Mental Health & Well Being

At Bell Farm Primary School, we believe in promoting positive mental health and emotional wellbeing

Mental Health & Well Being at Bell Farm


At Bell Farm Primary School, we believe in promoting positive mental health and emotional wellbeing to ensure that the school is a community where everyone feels able to thrive. Our school ethos and values underpin everything that we do.

What is Mental Health?

We all have mental health. Your mental health affects how you feel, think and act. It refers to your emotional, psychological and social wellbeing. Your mental health can change on a daily basis, over time, and can be affected by a range of factors. Good mental health and wellbeing is just as important as good physical health. Like physical health, mental health can range across a spectrum from healthy to unwell; it can fluctuate and change over time.

Most children grow up mentally healthy, but surveys suggest that more children and young people have problems with their mental health today than 30 years ago. It is thought that this is probably because of changes in the way that we live now and how that affects the experience of growing up.

Mental health is important at every stage of life, from childhood and adolescence through adulthood.

Mental Health Teaching & Support


At Bell Farm, we teach children about what it means to have good mental health and wellbeing throughout our curriculum and daily practice.

Our PSHE curriculum focuses specifically on developing children’s social and emotional skills which can prevent poor mental health from developing and help all children cope effectively with setbacks and remain healthy. It is about helping children to understand and manage their thoughts, feelings and behaviour and build skills that help them to thrive, such as working in a team, persistence, and self-awareness. Our role in school is to ensure that children manage times of change and stress, and are supported to reach their potential or access help when they need it. Children are taught when to seek help, what help is available, and the likely outcome of seeking support so that they have the confidence and knowledge for themselves or others. We also have a role to ensure that children learn about what they can do to maintain positive mental health, what affects their mental health and how they can help reduce the stigma surrounding mental health issues.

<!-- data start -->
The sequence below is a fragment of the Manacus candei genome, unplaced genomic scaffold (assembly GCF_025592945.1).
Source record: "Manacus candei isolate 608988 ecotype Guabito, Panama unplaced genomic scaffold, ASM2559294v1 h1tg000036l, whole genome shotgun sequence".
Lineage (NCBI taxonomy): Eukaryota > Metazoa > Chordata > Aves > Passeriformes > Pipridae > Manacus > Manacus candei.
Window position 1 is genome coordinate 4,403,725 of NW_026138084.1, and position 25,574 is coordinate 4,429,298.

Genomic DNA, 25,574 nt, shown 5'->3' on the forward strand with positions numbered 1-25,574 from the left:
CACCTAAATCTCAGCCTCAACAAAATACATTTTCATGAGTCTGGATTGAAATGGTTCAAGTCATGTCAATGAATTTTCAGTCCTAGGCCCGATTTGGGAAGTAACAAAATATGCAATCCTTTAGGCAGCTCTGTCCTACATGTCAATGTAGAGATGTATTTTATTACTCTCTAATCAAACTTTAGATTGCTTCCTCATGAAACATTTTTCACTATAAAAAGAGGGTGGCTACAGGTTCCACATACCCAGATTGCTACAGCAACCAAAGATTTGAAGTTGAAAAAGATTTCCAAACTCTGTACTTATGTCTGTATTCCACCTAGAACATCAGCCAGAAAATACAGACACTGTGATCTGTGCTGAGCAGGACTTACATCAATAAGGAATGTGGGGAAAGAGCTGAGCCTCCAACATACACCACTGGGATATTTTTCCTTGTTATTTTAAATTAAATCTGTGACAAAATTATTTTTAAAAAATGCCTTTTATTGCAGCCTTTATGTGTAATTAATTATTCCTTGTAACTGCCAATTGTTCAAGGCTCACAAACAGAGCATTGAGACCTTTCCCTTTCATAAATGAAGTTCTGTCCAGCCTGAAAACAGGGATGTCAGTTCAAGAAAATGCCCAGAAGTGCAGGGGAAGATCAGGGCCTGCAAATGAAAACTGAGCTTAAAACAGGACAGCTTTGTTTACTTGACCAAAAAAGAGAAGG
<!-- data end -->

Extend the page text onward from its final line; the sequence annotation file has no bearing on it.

Top tips to support children and young people

Be there to listen
Regularly ask how they’re doing so they get used to talking about their feelings and know there’s always someone to listen if they want it. Find out how to create a space where they will open up.
How to start a conversation with your child

Support them through difficulties
Pay attention to their emotions and behaviour and try to help them work through difficulties. It’s not always easy when faced with challenging behaviour but try to help them understand what they’re feeling and why.
Help with difficult behaviour and emotions

Stay involved in their life
Show interest in their life and the things important to them. It not only helps them value who they are but also makes it easier for you to spot problems and support them.

Encourage their interests
Being active or creative, learning new things and being a part of a team help connect us with others and are important ways we can all help our mental health. Support and encourage them to explore their interests, whatever they are.

Take what they say seriously
Listening to and valuing what they say, without judging their feelings, in turn makes them feel valued. Consider how to help them process and work through their emotions in a more constructive way.
The Anna Freud Centre support guide

Build positive routines
We know it still may not be easy, but try to reintroduce structure around regular routines, healthy eating and exercise. A good night’s sleep is also really important – try to get them back into routines that fit with school or college.
Sleep tips for children

If your child is struggling and needs some help, you may be feeling really worried as a parent – and like you’re not sure where to start. Remember that you and your child are not alone. Please talk to your child’s teacher or a member of our inclusion team, who will be able assist you access necessary support.